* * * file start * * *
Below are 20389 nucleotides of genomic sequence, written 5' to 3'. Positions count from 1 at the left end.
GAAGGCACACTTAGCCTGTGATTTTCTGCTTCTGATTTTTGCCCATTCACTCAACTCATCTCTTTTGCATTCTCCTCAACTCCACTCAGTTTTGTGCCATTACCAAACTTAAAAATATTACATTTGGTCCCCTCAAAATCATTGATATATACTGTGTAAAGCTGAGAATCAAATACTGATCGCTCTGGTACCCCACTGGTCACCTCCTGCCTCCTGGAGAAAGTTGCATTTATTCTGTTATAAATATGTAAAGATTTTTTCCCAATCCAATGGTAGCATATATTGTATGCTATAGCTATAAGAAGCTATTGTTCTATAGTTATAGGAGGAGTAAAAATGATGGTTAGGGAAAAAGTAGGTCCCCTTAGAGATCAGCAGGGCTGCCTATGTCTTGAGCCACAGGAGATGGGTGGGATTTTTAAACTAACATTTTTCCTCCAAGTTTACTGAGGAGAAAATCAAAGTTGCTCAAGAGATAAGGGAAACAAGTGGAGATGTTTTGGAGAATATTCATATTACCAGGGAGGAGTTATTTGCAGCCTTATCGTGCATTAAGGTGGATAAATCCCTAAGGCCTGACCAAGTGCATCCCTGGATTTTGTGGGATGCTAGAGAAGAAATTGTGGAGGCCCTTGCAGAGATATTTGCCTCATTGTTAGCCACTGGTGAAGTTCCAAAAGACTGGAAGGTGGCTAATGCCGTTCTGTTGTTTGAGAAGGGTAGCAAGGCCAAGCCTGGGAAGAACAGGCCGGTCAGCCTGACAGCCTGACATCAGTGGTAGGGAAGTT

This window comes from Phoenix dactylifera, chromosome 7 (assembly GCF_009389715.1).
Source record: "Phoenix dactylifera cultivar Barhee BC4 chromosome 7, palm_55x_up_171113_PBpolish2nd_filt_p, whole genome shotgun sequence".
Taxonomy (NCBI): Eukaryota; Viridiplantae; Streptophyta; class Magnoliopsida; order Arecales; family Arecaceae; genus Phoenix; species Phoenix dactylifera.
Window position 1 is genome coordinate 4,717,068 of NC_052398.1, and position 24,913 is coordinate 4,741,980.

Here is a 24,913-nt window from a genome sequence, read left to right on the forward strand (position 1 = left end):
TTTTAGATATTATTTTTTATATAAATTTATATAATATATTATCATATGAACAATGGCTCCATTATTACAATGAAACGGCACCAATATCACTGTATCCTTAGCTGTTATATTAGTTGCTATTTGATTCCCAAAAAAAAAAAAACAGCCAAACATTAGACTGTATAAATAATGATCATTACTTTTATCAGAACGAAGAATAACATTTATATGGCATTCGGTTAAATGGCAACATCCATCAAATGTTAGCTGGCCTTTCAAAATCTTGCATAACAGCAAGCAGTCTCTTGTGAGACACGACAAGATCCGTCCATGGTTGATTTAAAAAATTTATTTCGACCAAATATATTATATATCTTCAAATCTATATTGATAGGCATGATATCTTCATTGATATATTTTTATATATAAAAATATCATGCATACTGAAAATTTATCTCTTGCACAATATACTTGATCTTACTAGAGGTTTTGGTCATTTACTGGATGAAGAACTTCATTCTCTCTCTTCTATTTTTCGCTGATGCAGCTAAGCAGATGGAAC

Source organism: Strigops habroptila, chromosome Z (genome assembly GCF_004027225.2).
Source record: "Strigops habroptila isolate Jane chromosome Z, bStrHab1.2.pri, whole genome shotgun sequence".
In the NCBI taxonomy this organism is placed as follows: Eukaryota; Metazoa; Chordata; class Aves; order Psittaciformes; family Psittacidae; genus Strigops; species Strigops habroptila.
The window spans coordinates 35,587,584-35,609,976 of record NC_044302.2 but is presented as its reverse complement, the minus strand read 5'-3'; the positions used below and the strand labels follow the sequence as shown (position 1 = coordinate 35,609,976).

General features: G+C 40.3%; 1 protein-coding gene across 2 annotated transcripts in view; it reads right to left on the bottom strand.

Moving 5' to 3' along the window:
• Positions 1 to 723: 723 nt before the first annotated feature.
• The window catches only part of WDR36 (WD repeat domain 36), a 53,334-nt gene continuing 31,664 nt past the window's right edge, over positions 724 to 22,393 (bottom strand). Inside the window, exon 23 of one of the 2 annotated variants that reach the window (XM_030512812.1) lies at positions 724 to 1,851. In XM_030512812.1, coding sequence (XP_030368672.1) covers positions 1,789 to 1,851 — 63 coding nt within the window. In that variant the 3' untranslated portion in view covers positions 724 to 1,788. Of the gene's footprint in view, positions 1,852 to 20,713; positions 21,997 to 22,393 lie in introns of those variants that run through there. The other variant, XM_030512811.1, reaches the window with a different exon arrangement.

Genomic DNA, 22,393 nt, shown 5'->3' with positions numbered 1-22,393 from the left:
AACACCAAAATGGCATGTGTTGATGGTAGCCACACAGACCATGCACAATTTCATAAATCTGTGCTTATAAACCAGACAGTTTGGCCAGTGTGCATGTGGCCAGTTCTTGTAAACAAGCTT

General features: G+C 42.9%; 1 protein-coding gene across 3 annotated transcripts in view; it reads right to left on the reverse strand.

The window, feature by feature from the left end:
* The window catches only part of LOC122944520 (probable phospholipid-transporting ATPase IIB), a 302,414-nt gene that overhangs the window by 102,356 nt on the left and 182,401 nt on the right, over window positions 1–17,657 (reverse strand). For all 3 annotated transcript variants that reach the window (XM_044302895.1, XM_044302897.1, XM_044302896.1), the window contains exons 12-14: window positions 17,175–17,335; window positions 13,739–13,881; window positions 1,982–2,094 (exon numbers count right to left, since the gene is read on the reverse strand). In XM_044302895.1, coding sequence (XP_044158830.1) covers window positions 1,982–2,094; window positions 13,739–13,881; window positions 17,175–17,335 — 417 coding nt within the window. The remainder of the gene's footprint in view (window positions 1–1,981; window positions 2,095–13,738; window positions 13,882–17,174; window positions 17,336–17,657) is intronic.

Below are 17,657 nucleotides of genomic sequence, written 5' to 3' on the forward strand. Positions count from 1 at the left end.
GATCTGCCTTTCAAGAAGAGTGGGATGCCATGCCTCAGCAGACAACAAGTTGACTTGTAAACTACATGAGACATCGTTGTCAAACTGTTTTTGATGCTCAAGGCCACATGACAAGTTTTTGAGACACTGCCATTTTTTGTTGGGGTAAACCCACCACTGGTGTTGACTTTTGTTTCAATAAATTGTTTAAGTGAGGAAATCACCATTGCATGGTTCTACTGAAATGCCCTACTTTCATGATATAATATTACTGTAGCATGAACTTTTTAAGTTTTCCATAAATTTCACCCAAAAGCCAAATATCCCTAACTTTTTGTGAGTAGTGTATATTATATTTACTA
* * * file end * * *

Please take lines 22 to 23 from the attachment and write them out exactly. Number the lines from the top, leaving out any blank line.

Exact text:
Below are 17,657 nucleotides of genomic sequence, written 5' to 3' on the forward strand. Positions count from 1 at the left end.
GATCTGCCTTTCAAGAAGAGTGGGATGCCATGCCTCAGCAGACAACAAGTTGACTTGTAAACTACATGAGACATCGTTGTCAAACTGTTTTTGATGCTCAAGGCCACATGACAAGTTTTTGAGACACTGCCATTTTTTGTTGGGGTAAACCCACCACTGGTGTTGACTTTTGTTTCAATAAATTGTTTAAGTGAGGAAATCACCATTGCATGGTTCTACTGAAATGCCCTACTTTCATGATATAATATTACTGTAGCATGAACTTTTTAAGTTTTCCATAAATTTCACCCAAAAGCCAAATATCCCTAACTTTTTGTGAGTAGTGTATATTATATTTACTA